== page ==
The key was great for the Shabbat-observant traveler because there was no Shabbat dilemma in opening your door. You left your room when you wanted, and came back when you wanted. No need to fret about possibly breaking Shabbat laws while electronically entering your room.
As it is, there are enough things an observant Jew has to keep in mind when travelling. How exactly to put on tefillin between flights in Frankfurt’s airport; where to find a mikva in Topeka; what do you eat if you can’t stand tuna fish.
But at least you did not have to worry about how to get into your hotel room – that was simple and understood: use a key.
BUT THEN hotel keys went the way of 8-tracks, and became obsolete as well, replaced by the plastic key-cards. So now when you’re in a hotel on Shabbat, your concerns are no longer just about entering the hotel itself when all they have is automatic doors (fast on the heels of non-Jews who – unbeknownst to them – are opening the door for you), or climbing 16 flights of stairs in a dimly-lit stairwell, but also about how you are going to get into your room once – breathless – you finally do arrive.
“Excuse me, I’m one of those Sabbath- observant Jewish fellows,” I said by way of introduction a couple years back to a front-desk clerk in a downtown Oslo hotel, trying to explain why exactly I needed her, or someone else, to take me up to my room and let me in.
The clerk smiled politely, and waited as I continued. “There are certain things I can’t do on Saturday, like open my room with a keycard.”
Now if you say something like that in Manhattan, where hotels are used to religious Jews, it’s one thing. But in Oslo? Still, the respectful clerk, trained to cater to the client’s needs – however odd they may seem – obliged.
“Sure, no problem,” she said. “One moment.” In no time, a bellboy arrived who climbed numerous flights of steps with me to my room.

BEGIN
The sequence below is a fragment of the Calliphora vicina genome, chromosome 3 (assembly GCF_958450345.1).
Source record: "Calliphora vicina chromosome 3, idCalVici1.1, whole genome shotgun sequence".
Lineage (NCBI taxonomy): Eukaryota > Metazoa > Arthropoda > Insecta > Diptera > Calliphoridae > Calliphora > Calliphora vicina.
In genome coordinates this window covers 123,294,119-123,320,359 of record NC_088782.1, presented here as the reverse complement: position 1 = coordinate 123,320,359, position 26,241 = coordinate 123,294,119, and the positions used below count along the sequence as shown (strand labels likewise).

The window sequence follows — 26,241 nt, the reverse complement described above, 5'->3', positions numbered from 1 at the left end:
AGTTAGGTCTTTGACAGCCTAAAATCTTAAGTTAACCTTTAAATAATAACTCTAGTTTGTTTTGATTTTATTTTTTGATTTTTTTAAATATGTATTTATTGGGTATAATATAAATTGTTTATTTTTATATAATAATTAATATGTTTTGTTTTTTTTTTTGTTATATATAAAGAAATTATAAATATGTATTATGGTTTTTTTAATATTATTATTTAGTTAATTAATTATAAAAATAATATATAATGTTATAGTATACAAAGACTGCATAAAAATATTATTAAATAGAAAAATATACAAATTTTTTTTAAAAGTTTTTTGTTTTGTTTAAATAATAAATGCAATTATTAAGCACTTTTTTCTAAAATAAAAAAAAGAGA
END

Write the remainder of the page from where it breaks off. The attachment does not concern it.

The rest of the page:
Conversation in these circumstances is often a challenge.
“Do you get many religious Jews in these parts,” I asked.
“Nope,” he said, laconically, with hundreds of steps still to be climbed.
“Okey dokey,” I thought.
The problem is even more acute in Norway, because Shabbat there seems endless. In June it goes out Sunday morning at about 1:15. Even if you want to stay in your room, there’s a limit.
I tried to solve the problem by taking some books and just hanging out in the lobby – hotel lobbies are generally pleasant places to be. Until I needed the restroom and found that even the sinks were automated. It’s one thing asking a bellboy to open your door, another to have him wave his hands in front of a bathroom sink.
The whole arrangement serves as a disincentive to leaving your room, even to leaving the country – at least on Shabbat. I have no problems inconveniencing the reception desk once, twice, or maybe even three times. But any more than that and I fear I’ll be creating anti-Semites. And that, of course, would be a most nefarious unintended consequence of the computer age.